A Page on the World: Churchill

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You would think that everything that could be written about Winston Churchill has been written. But in fact, the Churchill “industry” keeps pumping out new books each year. One of the latest is among the best.

British historian Paul Johnson has written a small, 168-page volume packed with essential analysis of this remarkable man that will benefit all our readers. Why? Because Johnson focuses on incidents that teach us critical life lessons we all encounter. This book reminds us why we read stories of great men and their deeds. We need inspiration, motivation and encouragement that we, too, can pass through this life, making a difference and leaving a legacy. Johnson’s short book reminds us why Churchill’s story will live on.

One chapter alone, “The Lessons of Failure,” is worth the read. In 1915, during World War I, Churchill devised and implemented an ill-fated attack in the Dardanelles, Turkey. The plan was to open a new front and turn the tide of the war, thus shortening the conflict. It failed miserably, with loss of life in the hundreds of thousands. Among the Commonwealth nations, Australia and New Zealand suffered extraordinary loss of life. Though later exonerated, Churchill bore the brunt of blame for the failure.

How he bounced back from this and other personal defeats is well told by Paul Johnson. I will leave you to read it for yourself. But let me summarize the author’s lessons from Churchill’s life. They form a wonderful primer on leading a successful life. He offers five lessons.

1. Always aim high. As a child, Churchill was ignored by his parents and given very little encouragement. He was raised by a beloved nanny before being sent off to boarding school. He craved his parents’ attention but received little from them during his formative years. Nevertheless, he was not crippled by resentment or anger. Instead he continued to set out to achieve. He also revered his parents, especially Randolph, his father. He wrote and spoke of them throughout his life with the highest regard. This emotional factor alone likely supported him on the path to the greatness he achieved.

2. There is no substitute for hard work. Working 16-hour days, he turned out multiple millions of words in books, articles, directives and speeches. I don’t know whether any other man of letters wrote as much as Churchill. He taught himself painting and built walls and ponds at his country home, Chartwell. He traveled, observed and governed. This last job is probably the hardest of all. Governing is no easy task at any level. Yet Churchill did it under stress, against opposition, and he did it well.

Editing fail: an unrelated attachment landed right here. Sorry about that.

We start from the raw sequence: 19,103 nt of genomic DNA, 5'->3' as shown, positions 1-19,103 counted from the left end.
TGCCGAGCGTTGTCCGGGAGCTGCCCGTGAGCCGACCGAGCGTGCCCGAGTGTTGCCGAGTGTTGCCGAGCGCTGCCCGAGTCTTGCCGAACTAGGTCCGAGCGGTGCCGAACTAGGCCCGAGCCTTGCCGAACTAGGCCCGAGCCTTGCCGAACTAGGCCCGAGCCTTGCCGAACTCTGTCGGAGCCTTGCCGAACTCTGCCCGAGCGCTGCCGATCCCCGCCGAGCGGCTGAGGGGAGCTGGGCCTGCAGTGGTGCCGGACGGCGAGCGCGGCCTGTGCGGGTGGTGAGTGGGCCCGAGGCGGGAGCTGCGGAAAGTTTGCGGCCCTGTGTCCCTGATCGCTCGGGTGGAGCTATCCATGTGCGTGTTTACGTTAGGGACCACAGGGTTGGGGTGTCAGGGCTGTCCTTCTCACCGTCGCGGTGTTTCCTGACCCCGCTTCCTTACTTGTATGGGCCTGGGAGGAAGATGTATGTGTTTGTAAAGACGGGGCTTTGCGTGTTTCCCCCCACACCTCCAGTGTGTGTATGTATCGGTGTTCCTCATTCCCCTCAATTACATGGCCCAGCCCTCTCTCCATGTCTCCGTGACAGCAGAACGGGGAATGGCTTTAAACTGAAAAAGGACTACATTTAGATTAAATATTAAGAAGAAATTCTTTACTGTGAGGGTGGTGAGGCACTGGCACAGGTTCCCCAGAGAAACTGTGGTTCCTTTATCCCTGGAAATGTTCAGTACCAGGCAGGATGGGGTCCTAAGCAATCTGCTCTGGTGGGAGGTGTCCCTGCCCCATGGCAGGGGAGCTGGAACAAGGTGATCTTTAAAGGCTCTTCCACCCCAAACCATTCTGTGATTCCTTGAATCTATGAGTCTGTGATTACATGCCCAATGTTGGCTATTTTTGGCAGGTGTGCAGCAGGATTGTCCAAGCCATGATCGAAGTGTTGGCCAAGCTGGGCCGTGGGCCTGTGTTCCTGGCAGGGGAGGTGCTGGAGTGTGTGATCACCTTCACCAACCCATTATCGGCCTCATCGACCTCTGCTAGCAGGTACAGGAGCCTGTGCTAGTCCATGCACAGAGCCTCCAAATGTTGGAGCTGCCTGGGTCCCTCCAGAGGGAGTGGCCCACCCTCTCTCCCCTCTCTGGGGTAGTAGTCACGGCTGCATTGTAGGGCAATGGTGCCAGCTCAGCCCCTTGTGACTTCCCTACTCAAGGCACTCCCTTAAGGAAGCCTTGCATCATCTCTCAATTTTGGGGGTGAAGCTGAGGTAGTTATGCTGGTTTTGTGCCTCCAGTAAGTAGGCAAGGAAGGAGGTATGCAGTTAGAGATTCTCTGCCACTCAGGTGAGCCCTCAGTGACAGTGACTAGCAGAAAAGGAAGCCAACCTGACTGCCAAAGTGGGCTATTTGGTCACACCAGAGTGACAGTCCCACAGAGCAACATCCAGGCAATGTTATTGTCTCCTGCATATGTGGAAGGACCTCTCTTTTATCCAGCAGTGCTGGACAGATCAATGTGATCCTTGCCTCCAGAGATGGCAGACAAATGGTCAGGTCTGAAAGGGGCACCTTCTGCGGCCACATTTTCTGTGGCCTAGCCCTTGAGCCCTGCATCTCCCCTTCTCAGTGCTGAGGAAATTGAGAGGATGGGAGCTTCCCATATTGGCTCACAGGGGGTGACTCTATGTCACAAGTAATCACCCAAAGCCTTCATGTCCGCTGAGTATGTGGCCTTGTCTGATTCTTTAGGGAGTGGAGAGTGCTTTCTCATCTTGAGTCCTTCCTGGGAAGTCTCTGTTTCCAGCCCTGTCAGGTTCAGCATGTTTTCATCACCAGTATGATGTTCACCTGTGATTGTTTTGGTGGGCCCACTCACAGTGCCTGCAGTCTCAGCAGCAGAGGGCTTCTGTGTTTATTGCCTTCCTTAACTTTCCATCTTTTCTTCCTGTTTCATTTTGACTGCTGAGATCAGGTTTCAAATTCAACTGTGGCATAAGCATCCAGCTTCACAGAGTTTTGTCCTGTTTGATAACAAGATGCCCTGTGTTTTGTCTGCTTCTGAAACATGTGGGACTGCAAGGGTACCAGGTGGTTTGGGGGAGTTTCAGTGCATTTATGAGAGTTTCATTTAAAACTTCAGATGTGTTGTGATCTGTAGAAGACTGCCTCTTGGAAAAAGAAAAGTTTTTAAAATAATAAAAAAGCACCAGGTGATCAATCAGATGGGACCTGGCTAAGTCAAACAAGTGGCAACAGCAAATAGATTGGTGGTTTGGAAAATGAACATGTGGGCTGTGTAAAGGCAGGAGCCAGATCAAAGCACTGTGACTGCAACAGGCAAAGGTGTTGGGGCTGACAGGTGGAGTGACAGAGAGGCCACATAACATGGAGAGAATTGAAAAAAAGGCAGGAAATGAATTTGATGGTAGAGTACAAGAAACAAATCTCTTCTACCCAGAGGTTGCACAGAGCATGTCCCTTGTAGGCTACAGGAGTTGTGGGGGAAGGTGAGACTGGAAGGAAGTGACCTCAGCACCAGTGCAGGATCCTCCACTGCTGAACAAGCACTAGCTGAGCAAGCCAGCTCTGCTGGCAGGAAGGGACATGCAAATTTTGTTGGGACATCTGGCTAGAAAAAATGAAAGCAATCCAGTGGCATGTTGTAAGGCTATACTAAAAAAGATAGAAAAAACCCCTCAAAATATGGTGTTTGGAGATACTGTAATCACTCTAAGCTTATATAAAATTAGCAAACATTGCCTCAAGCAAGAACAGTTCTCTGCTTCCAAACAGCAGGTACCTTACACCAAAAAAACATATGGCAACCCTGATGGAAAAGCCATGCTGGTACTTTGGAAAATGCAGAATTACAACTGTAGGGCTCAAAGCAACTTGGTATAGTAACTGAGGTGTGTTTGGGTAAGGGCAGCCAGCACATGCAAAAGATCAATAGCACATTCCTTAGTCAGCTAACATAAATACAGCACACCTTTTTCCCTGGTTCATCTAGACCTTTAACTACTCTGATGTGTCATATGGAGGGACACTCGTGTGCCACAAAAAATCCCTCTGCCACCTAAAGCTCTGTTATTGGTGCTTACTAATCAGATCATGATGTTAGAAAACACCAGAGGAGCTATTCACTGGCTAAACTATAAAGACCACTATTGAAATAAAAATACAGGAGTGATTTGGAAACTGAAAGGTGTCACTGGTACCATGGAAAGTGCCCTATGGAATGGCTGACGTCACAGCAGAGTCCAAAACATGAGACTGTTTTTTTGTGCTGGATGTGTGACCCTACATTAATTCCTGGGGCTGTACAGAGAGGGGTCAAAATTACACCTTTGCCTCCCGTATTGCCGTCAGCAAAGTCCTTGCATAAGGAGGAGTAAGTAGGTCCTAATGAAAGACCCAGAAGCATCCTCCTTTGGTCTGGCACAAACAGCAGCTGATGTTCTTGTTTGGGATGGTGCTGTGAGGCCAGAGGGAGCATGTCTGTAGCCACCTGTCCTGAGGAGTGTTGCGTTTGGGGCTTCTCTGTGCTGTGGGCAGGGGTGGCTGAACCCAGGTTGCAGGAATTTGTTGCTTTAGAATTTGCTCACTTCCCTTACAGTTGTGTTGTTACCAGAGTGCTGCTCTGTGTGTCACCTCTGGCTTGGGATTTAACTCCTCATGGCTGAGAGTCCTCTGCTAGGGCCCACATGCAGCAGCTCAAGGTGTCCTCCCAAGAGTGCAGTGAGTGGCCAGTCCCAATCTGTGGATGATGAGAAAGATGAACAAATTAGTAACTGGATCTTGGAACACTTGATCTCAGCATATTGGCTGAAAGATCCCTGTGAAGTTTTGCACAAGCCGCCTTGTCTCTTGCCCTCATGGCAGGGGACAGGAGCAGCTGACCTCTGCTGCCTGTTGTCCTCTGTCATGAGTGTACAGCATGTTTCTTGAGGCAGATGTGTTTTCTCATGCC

3. Stay focused. Churchill never allowed mistakes, disasters—personal or national—accidents, illnesses, unpopularity or criticism to derail him. Johnson writes, “His whole career was an exercise in how courage can be displayed, reinforced, guarded, and doled out carefully, heightened and concentrated, conveyed to others. Those uncertain of their courage can look to Churchill for reassurance and inspiration” (p. 164).

4. Let go of hate. He wasted an extraordinarily small amount of his time and emotional energy on the meannesses of life: recrimination, shifting the blame onto others, malice, revenge seeking, dirty tricks, spreading rumors, harboring grudges or waging vendettas. I have read several Churchill biographies and watched many documentary dramas on his life. The stories that illustrate this truth are remarkable. He was not a saint, but the man had a remarkable ability to move on past a storm of conflict and seek reconciliation—even with the Germans.

5. The absence of hatred leaves plenty of room for joy. He lived an abundant life. A happy event brought him pleasure. He delighted in surprising people and sharing good things with them. He kept the gates of his country home open so that neighbors could come and walk the gardens. He told many jokes, and he was the butt of more. Yet he had the rare ability to laugh at himself. Johnson writes, “Joy was a frequent visitor to Churchill’s psyche, banishing boredom, despair, discomfort, and pain.”

I recommend this book because, more than any other biography I have read about this great man, it lifts and encourages me. It is a true story of a remarkable man who lived a large life among some of the most tumultuous events of human history. In doing so, he maintained his humanity. His is a good life to study. WNP